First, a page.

What's The Ideal Give-Away Computer?

The Target Audience

My Background

Let's start with a little bit of my background. I've been a tinkerer with computers for most of my life, including that rare privilege of being able to have a computer in my own room as a child, and having taken apart and upgraded that computer repeatedly over time as I was able to source components for it. Beyond that, I've installed, reinstalled, upgraded, and worked with various operating systems, including MS-DOS, Windows from version 3.0 onward, and various flavors of Linux once I had a computer that it would play nicely with.

Most of that work has been in the service of trying to get video games to work so I could play them on my own computers, and on a child's budget, each component is usually carefully chosen and saved for so that maximum effect can be achieved for the available monies. These days, I have more freedom to spend money and can therefore occasionally dedicate a small computer to a single-ish task, rather than having to make one machine (or two) do everything that I want to have happen. All told, that gives me thirty-*cough* years of experience with trying to build and work with machines inexpensively.

In my professional life, I work as a librarian in a public-facing setting, which means I have a vast range of grownups and children that I see regularly, and who have an entire spectrum of technology issues and questions they have for me and the other people I work with. My organization has recently adopted a focus on working with people who are ALICE: Asset Limited, Income Cconstrained, Employed. ALICE folks are working, sometimes multiple jobs, but they generally don't have deep reserves to draw on in case of expensive emergencies, they're not usually building assets that they can draw on later on in life, and the money they're making might be enough to get them from one month to the next, but it's not likely to be more than that. What that means, though, is that ALICE folks are usually making more money than the Federal Poverty Level (FPL) and therefore don't qualify for many of the assistance programs put in place by U.S. state or federal governments, but less money than they would need to comfortably live on their wages and to put some away for savings and emergencies.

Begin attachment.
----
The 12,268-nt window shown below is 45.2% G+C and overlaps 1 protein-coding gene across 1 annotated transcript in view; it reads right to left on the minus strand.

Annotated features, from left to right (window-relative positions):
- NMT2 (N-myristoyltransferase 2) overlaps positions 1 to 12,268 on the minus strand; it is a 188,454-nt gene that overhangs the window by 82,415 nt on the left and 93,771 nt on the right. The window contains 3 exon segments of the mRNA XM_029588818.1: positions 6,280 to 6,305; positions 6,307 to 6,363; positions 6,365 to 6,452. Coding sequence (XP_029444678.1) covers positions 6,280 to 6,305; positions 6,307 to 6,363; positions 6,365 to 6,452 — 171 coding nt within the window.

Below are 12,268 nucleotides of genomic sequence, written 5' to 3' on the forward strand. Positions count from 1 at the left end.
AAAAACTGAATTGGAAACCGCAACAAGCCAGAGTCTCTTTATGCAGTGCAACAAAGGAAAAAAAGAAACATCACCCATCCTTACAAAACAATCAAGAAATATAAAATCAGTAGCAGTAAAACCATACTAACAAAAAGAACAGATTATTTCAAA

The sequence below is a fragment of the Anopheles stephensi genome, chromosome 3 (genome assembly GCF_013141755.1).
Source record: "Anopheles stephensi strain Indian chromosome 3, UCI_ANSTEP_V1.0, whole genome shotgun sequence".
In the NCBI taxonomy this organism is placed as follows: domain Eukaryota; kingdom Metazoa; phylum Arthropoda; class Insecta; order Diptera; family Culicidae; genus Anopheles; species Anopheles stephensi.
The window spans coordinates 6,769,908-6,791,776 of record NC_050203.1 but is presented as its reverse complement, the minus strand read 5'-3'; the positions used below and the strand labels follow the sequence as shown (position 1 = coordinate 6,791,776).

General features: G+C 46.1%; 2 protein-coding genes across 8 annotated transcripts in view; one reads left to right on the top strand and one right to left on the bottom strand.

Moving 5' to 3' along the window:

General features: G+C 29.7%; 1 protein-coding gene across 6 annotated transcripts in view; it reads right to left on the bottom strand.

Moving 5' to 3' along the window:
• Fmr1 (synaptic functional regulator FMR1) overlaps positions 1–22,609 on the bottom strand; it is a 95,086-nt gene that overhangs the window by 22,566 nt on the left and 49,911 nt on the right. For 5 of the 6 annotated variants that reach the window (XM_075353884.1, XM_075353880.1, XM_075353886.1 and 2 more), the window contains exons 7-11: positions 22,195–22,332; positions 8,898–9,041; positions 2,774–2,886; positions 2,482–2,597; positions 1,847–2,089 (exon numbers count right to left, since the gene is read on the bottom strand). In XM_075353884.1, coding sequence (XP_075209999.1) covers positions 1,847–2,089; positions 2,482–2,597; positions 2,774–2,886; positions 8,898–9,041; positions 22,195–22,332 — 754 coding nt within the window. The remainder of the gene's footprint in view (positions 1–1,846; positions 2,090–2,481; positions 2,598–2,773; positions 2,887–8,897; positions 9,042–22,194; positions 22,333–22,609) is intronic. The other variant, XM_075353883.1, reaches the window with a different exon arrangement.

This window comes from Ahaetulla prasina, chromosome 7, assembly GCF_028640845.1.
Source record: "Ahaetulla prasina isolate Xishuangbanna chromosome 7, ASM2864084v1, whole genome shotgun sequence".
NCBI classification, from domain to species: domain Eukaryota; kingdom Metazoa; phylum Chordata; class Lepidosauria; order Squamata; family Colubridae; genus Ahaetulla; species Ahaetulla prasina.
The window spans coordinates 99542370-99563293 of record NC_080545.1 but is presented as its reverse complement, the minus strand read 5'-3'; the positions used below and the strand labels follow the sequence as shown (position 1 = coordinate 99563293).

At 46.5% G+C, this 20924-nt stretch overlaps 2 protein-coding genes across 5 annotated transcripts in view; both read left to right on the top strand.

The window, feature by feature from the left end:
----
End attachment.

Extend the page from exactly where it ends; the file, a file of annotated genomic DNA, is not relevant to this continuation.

The Problem Space

The problem space we're looking at is more general than ALICE families, but ALICE families are more likely to be in this problem space than others, so a solution that works for them will likely apply well to those outside of the ALICE space.

Both children and grown-ups often find themselves with computing resources that haeve been provided to them by either their schools or their employers. Because the schools/employers want to protect the assets that they've purchased and to ensure that unauthorized activities do not take place on their machines, most of the computers provided by schools or employers have been locked down in one way or another, so that all of their functions are not available to the user. Many of these machines also have monitoring software installed on them so that attempted unauthorized use is captured and reported to the school or employer so that disciplinary action follows. Spyware, bossware, and locked functions indicate a lack of trust between the issuing authority and the user about what appropriate use is.